Review: Suppository of comedy wisdom

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NOT only are our pollies writing our material for us, they are now giving us the titles of our shows! Moya Simpson gleefully informs us.

You can only pray for slips of the tongue like Tony Abbott’s suppository comment and so, running with that gem, Simpson with her partner-in-political-satire John Shortis presented the “Suppository of Wisdom”, delivering nuggets of humour to a sold-out show at Smiths Alternative Bookshop.

The first song, of the title, was a dream for wordplay, with its description of an anus horriblus, (yes, you read that correctly), the Parliament of bowels and the anals of history. This was backed up by a Classical Latin ditty “Stimula Stimulus Stimluae”, which conjugated deficit to defecate.

Shortis and Simpson at Smiths. Photo by Jorian Gardner
Shortis and Simpson at Smiths. Photo by Jorian Gardner
All the usual suspects made their appearance over the show’s duration – Kevin Rudd, Tony Abbott, Julia Gillard, the worm… but also included were observations on the names of ministers, including that we now have two Dicks (well, perhaps more than two, Shortis pondered).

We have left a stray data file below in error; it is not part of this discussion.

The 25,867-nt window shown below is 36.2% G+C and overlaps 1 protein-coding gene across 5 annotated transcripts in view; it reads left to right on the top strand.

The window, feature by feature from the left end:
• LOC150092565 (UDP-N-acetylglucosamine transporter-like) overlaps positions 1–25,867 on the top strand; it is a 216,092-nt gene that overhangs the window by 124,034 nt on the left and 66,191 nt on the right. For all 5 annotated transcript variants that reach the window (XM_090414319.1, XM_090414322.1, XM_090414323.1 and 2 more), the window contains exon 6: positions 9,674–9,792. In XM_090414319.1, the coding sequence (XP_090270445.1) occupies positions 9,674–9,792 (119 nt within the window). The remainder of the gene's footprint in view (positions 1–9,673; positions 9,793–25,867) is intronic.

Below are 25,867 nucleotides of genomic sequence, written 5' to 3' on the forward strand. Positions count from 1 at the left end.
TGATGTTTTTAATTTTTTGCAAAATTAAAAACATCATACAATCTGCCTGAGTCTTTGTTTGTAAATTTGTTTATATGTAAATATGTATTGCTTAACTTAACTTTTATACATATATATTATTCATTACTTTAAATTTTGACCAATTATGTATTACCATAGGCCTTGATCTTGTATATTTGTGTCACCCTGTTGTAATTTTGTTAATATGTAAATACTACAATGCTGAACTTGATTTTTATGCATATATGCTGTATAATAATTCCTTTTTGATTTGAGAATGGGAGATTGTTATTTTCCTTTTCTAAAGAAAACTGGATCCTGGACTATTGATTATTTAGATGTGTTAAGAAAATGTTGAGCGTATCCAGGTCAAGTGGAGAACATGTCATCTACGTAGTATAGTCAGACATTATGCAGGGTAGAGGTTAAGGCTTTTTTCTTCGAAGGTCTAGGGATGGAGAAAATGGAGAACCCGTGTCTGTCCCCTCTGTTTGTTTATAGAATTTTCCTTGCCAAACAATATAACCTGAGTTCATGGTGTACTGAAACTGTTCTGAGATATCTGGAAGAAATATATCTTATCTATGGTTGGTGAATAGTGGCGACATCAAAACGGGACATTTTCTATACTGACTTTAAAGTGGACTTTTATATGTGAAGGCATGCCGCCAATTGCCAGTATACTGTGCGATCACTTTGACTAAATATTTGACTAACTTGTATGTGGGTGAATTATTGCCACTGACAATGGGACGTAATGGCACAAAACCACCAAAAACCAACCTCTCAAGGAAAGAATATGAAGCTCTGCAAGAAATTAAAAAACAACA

Commentary on the insanity of private media ownership delivered funny statistics about the right-wing articles in our national newspapers, with “News Very Bloody Limited”. And, of course, the warning to local people smugglers in the full-page ads appearing not only in Metropolitan papers, but the humble “Bungendore Mirror”, got a mention.

As residents of Bungendore, Shortis and Simpson drew upon local inspiration such as the near-by nudist club (who knew?) and Bungendore’s apparent reputation as a marijuana hot-spot, to offer a Jamaican-style invitation to K-Rudd to come chill out in Bungendore, post his election loss.

They elicited hearty laughs when, inspired by Abbott’s scheme to “buy all the Indonesian fishing boats” they suggested a more apt goal than the Very Fast Train, might be the Very Slow Boat (VSB).

But the show took on a sombre, thought-provoking note in “Foreign Aid Highway” about funding roads for the 21st century through foreign aid cuts.

The audience got a mental work-out keeping up with the switching of initial letters in “Learless Feaders” performed as a drunk-bloke-at-the-bar, with his take on everything. It was a clever way to get around strong language and opinions.

The show concluded with Shortis and Simpson’s take on a medley of well-known songs, “Rudd is in the Air”, “It’s not easy being Crean”, “Shorten Bread” and “Blue Ties” (that lean to the right).

They performed across a variety of musical genres, including yodelling, and did an incredible job not only to write material that requires constant updates, but to memorise it, with delivery reliant on accuracy.

This was a fun way to spend a Saturday afternoon in a town primed for political satire.

 

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